Starting in 3150 B.C. and lasting until 30 B.C., ancient Egypt was one of the most powerful civilizations in history. Much of what we know of its culture today has been discovered through the monuments and artifacts that have been recovered from archaeological sites. And one particularly significant cultural symbol studied by scientists in ancient Egyptian art is the catfish.
Although depictions of cobras, cats, and vultures are some of the most well-known animals associated with ancient Egyptian art, the catfish once took over this civilization's iconography. Ancient Egyptians attached many mythological and symbolic meanings to these creatures. For example, the symbolic significance of the catfish swimming upside-down gives the impression of being dead while actually being alive. In this depiction, the upside-down position, with the fish's mouth is located near the surface of the water, signifies powers of regeneration.
Over the years, scientists have found several representations of the catfish throughout Old and Middle Kingdom sites in Egypt. Amulets of catfish were believed to prevent drowning, and were worn by ancient Egyptians as necklaces or even hair ornaments. One of the earliest uses of this animal as a powerful icon has its roots in the Narmer Palette, one of the oldest ancient Egyptian artifacts. Narmer, an ancient Egyptian Pharaoh of the Early Dynastic period, is believed to have been guided by the palette in his conquest of Lower Egypt, after which the first dynasty was founded. The palette shows Narmer attacking an enemy using a weapon, and above him, a drawing of a catfish can be seen. Egyptologist Toby A.H. Wilkinson explains, “Within the belief-system of the late Predynastic Period, the catfish was evidently viewed as a symbol of domination and control, an ideal motif with which to associate the king.” This is a common theme found in ancient Egyptian art, in which pharaohs would align themselves with animals that were considered sacred and powerful.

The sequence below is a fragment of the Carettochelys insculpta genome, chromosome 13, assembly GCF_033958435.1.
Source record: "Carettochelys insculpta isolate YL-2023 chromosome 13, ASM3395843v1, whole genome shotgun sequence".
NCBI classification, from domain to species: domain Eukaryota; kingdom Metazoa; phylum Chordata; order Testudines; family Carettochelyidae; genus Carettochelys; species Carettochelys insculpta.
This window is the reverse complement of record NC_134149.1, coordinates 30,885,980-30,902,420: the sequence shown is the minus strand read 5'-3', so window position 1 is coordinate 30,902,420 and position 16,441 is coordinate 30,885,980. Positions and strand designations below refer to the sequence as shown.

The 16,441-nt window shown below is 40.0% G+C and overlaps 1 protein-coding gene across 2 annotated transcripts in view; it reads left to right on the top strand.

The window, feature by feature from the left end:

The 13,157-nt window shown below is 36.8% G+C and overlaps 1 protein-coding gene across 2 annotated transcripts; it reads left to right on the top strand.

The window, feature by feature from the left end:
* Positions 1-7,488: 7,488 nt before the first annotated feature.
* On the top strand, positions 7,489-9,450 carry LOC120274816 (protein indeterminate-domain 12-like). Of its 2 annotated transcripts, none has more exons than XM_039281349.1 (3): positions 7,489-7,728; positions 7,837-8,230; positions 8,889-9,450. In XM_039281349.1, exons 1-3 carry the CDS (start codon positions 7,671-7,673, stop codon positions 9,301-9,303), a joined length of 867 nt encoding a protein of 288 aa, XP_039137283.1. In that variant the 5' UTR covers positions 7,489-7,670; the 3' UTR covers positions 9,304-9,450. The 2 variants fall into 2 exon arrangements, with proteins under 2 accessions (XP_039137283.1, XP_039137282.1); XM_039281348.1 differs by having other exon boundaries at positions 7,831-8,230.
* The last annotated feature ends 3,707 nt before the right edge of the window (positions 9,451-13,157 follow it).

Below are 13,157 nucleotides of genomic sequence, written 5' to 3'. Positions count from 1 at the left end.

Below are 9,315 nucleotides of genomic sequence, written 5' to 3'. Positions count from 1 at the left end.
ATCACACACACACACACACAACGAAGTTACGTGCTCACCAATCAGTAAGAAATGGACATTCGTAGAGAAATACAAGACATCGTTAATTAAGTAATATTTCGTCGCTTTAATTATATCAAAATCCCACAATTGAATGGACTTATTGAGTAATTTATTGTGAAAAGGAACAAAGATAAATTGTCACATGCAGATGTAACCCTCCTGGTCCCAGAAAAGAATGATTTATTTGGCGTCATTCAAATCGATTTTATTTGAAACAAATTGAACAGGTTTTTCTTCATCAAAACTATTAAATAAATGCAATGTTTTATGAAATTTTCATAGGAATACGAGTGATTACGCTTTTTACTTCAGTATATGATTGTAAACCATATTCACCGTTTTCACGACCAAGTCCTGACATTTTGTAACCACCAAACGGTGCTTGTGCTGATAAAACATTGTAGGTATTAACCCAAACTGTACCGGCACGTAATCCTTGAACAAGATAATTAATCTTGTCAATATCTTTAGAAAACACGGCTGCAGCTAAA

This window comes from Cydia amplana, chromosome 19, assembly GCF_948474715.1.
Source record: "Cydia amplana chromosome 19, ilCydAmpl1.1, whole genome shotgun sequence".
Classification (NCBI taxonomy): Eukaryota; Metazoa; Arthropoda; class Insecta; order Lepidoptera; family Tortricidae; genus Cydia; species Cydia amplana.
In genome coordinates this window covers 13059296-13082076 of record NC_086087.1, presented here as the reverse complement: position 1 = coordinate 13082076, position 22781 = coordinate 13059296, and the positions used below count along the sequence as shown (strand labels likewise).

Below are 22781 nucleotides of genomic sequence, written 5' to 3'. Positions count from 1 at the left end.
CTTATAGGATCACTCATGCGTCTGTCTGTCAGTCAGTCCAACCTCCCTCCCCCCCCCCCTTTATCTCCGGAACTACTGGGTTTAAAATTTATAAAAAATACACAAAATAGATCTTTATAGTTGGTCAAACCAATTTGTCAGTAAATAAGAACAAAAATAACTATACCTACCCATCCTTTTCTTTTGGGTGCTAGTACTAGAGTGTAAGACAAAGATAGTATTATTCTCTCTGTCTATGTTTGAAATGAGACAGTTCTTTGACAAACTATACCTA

Since the ancient Egyptian civilization was located by the Nile River, its people made close observations of the creatures that lived in the area. Because of the catfish's ability to swim near the dark bottom of the Nile, ancient Egyptians attributed magical characteristics to the animal. They believed it could guide the solar barques used by the sun god Ra through the darkness that dominated the underworld. This led the ancient Egyptians to believe that the catfish could protect and guide people even after death.